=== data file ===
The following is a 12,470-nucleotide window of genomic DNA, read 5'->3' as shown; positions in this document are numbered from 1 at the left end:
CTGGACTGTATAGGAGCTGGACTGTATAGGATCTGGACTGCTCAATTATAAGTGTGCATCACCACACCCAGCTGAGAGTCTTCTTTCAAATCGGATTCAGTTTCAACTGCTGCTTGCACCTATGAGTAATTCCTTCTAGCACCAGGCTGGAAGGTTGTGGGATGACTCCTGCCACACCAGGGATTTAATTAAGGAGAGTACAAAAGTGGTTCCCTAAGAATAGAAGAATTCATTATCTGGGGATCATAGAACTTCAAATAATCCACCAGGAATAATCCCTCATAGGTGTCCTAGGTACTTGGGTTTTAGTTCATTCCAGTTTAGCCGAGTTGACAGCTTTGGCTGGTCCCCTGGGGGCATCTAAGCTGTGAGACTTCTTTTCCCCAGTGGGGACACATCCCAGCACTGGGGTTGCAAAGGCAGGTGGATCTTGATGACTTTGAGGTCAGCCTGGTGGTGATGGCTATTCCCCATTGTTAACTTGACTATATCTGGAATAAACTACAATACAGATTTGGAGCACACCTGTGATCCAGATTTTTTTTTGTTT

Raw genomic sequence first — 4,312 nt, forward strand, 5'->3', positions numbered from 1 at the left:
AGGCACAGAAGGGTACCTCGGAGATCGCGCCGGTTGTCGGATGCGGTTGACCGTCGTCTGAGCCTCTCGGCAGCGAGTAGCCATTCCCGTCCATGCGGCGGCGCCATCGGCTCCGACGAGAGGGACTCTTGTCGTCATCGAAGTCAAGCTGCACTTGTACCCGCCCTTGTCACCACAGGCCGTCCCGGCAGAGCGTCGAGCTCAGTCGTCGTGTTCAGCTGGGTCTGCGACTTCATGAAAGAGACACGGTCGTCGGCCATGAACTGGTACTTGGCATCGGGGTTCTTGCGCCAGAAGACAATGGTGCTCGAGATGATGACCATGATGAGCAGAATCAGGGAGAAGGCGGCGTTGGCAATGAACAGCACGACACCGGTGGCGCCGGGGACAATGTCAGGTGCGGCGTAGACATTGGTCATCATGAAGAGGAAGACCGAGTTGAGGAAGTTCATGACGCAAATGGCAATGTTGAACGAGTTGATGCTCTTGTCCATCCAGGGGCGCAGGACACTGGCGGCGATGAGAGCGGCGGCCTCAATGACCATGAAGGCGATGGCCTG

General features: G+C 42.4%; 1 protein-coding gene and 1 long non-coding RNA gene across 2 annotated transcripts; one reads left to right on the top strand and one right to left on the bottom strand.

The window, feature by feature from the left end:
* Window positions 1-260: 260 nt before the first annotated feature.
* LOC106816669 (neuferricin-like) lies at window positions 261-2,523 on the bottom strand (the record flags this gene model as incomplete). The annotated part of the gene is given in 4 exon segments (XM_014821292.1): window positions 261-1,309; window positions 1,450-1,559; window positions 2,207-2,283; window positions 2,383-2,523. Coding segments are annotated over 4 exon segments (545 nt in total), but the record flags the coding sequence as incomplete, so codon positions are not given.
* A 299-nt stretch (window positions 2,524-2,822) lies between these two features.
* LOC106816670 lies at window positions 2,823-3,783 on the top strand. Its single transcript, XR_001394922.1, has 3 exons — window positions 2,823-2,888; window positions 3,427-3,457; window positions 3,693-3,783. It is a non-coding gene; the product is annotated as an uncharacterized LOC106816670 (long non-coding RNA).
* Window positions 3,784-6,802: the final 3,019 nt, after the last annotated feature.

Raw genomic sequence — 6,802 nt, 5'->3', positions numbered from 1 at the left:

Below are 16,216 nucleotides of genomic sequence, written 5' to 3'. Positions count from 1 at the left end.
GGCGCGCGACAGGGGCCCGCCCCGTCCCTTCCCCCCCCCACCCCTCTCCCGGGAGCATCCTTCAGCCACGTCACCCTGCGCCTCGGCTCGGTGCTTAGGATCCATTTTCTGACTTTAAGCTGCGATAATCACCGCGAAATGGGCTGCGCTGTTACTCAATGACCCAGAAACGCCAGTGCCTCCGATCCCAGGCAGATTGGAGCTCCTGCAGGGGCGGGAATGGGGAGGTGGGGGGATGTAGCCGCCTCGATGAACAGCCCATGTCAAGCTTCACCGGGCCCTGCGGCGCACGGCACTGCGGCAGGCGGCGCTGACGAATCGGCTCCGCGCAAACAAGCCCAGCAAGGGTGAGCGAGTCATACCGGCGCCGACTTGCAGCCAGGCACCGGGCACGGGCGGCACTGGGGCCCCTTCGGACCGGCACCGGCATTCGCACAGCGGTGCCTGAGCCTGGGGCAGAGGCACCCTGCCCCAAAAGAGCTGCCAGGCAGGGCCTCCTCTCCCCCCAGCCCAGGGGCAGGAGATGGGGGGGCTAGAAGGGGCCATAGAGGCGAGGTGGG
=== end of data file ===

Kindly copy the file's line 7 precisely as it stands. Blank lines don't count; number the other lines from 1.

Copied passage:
* Window positions 1-260: 260 nt before the first annotated feature.